Re: [DNSOP] DNSSEC threshold signatures idea

Hugo Salgado-Hernández <hsalgado@nic.cl> Thu, 06 September 2018 17:34 UTC

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Date: Thu, 6 Sep 2018 14:34:12 -0300
From: Hugo =?iso-8859-1?Q?Salgado-Hern=E1ndez?= <hsalgado@nic.cl>
To: Mukund Sivaraman <muks@mukund.org>
Cc: dnsop@ietf.org, dns-operations@dns-oarc.net
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Subject: Re: [DNSOP] DNSSEC threshold signatures idea
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Hi Mukund.
I talked about this to Davey in Montreal. There's an implementation
in github[1] and presentations in OARC[2] and ICANN[3].

I'm not sure if its being used right now in a live zone, but certainly
in labs and testing. There's been some interests with academic
institutions, but don't think they're ready yet.

We've been trying to focus this technology as a "poor-man" HSM, as
having similar security features without buying an expensive HW.
But I think the root and similar high-value zones will benefit for
having an split of the private key AND the fact of not needing a
"root key ceremony" to sign, because you can sign remotely with
each piece of the private key, and transmit the "signature pieces"
to a central place.

Hugo

[1] https://github.com/niclabs/docker/tree/master/tchsm
[2] <https://indico.dns-oarc.net/getFile.py/access?contribId=22&sessionId=3&resId=1&materialId=slides&confId=20>
[3] <http://buenosaires48.icann.org/en/schedule/wed-dnssec/presentation-dnssec-cryptographic-20nov13-en>
 
  
On 21:42 06/09, Mukund Sivaraman wrote:
> During a coversation about the Yeti project, Davey Song brought up an
> idea about using threshold signatures within DNSSEC. While he talked
> about it primarily for the root zone within the context of having
> multiple signers for it, I'm curious to know what operators think about
> the concept for other zones, and if there's any interest in having a
> working implementation.
> 
> DNSKEY RRs contain public keys. Corresponding secret keys are managed by
> signing entities in various ways:
> 
> * It may be for a low-risk zone and a human may leave the key on the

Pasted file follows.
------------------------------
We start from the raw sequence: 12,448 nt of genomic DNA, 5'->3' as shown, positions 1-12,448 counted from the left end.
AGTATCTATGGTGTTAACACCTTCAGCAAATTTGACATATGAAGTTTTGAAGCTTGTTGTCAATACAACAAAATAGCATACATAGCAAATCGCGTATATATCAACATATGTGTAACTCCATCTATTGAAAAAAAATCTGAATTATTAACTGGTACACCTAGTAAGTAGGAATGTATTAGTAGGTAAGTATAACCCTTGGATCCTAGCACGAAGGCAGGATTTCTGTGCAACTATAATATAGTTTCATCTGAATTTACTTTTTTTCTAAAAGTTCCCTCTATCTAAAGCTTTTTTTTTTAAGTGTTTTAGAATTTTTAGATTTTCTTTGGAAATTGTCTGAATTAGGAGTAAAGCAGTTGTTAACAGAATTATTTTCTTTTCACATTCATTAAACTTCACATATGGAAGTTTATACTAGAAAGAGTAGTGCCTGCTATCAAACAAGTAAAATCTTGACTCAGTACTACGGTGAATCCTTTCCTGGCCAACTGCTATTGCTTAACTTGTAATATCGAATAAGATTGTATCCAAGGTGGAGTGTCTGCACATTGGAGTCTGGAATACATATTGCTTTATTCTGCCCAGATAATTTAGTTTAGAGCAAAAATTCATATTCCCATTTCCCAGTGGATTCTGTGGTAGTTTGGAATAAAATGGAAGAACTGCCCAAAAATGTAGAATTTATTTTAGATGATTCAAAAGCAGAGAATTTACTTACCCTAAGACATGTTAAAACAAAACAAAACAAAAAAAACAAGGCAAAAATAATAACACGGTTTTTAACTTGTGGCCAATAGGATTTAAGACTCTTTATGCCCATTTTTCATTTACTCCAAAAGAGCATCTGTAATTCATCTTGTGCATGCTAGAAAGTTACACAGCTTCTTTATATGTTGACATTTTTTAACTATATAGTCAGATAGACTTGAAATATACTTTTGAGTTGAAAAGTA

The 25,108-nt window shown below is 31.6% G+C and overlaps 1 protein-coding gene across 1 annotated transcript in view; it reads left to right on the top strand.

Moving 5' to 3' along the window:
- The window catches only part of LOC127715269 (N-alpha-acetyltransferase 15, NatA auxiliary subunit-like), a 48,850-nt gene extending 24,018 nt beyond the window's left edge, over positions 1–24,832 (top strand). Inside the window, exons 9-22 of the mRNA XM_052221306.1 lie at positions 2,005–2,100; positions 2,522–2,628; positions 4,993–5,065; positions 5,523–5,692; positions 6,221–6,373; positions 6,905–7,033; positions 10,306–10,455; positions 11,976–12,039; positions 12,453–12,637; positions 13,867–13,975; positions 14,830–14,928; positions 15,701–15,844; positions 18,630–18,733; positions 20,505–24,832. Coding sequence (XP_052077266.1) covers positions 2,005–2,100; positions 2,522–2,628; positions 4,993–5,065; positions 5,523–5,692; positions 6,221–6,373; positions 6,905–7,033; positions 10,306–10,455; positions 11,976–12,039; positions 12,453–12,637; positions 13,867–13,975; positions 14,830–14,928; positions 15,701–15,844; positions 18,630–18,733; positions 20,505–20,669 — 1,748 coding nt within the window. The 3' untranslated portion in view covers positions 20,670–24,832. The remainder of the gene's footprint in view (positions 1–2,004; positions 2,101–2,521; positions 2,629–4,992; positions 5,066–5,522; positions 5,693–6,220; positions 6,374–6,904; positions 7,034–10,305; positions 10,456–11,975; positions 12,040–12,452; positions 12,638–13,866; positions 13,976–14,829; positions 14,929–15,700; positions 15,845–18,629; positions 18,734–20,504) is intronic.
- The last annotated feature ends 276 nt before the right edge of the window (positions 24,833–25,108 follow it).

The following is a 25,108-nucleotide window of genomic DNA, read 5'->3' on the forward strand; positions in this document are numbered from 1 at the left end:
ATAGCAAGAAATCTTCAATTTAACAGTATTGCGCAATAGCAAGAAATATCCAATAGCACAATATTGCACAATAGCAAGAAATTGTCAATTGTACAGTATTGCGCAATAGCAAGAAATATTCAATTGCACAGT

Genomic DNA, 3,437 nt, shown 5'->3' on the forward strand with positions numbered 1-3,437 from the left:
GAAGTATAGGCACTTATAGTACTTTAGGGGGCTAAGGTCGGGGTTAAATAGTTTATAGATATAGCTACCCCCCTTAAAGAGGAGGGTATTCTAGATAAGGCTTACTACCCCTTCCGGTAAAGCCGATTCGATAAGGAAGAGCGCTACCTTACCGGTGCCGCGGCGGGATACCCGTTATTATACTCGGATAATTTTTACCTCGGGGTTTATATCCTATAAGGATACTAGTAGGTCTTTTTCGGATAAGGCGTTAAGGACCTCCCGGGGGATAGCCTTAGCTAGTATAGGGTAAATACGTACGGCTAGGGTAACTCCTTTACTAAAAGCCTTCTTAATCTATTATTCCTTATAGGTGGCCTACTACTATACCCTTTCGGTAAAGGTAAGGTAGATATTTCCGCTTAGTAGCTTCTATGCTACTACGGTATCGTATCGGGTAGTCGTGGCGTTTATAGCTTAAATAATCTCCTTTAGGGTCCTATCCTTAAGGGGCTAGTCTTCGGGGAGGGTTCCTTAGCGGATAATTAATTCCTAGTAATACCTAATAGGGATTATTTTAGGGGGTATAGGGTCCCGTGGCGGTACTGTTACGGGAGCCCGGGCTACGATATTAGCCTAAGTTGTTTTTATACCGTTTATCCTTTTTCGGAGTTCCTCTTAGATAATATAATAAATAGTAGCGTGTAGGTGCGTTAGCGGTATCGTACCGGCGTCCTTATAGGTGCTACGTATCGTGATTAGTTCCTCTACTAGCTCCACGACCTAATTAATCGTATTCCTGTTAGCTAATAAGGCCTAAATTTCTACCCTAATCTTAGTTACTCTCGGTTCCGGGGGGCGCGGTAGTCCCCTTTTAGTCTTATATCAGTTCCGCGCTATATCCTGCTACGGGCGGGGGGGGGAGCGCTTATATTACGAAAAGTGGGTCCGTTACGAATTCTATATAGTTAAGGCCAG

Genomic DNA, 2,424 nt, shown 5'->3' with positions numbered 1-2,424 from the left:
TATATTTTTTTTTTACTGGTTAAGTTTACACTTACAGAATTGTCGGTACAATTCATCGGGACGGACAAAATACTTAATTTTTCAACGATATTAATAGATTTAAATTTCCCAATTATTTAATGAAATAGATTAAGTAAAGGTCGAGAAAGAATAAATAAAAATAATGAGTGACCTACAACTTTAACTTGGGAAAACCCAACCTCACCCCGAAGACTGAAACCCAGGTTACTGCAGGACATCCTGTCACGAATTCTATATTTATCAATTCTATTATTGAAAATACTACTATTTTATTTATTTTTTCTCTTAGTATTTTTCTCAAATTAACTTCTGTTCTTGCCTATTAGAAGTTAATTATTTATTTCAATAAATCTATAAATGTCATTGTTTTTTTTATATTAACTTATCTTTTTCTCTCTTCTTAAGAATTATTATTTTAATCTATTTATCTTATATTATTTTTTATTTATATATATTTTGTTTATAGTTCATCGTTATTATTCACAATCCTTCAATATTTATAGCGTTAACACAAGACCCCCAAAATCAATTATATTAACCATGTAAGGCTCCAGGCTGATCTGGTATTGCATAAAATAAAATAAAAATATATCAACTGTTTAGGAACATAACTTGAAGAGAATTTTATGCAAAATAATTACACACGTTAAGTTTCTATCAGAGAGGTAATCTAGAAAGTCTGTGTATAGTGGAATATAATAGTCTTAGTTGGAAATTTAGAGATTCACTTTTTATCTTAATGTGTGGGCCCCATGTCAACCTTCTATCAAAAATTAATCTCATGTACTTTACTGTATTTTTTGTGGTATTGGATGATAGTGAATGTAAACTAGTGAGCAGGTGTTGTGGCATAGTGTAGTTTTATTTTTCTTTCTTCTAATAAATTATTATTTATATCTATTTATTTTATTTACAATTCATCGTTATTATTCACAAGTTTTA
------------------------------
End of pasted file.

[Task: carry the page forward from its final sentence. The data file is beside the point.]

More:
>   nameserver itself
> 
> * The key may be held by some number of trustworthy staff offline and
>   when signing is required, one of them signs the zone and returns the
>   signed zone
> 
> * It may be managed by an automated system under the control of one or
>   more people
> 
> * It may be held in a locked computer system which may be accessed when
>   multiple trustworthy "keepers" are present
> 
> * There may be schemes like this:
>   https://www.icann.org/news/blog/the-problem-with-the-seven-keys
> 
> In many of these cases, it may be possible for one rogue person to sign
> records against the wish of the rest of the trustworthy group appointed
> by a zone owner. Even though it's unlikely, it's possible to do so
> because the control over secret key material may be available to one
> person, even if it is wrapped in multiple layers.
> 
> The concept of threshold crypto is that there is a public DNSKEY, for
> which the secret key is not available in a single form where it can be
> reconstructed. Instead, N members of a group have some key material each
> respectively, and any M (< N) members of the group may work together to
> prepare RRSIGs by using their respective key materials individually, and
> collaborating to generate the signatures.
> 
> It may be possible for such a scheme to be compatible with existing
> DNSSEC algorithms. Is there any operator interest in this?
> 
> 		Mukund
> 
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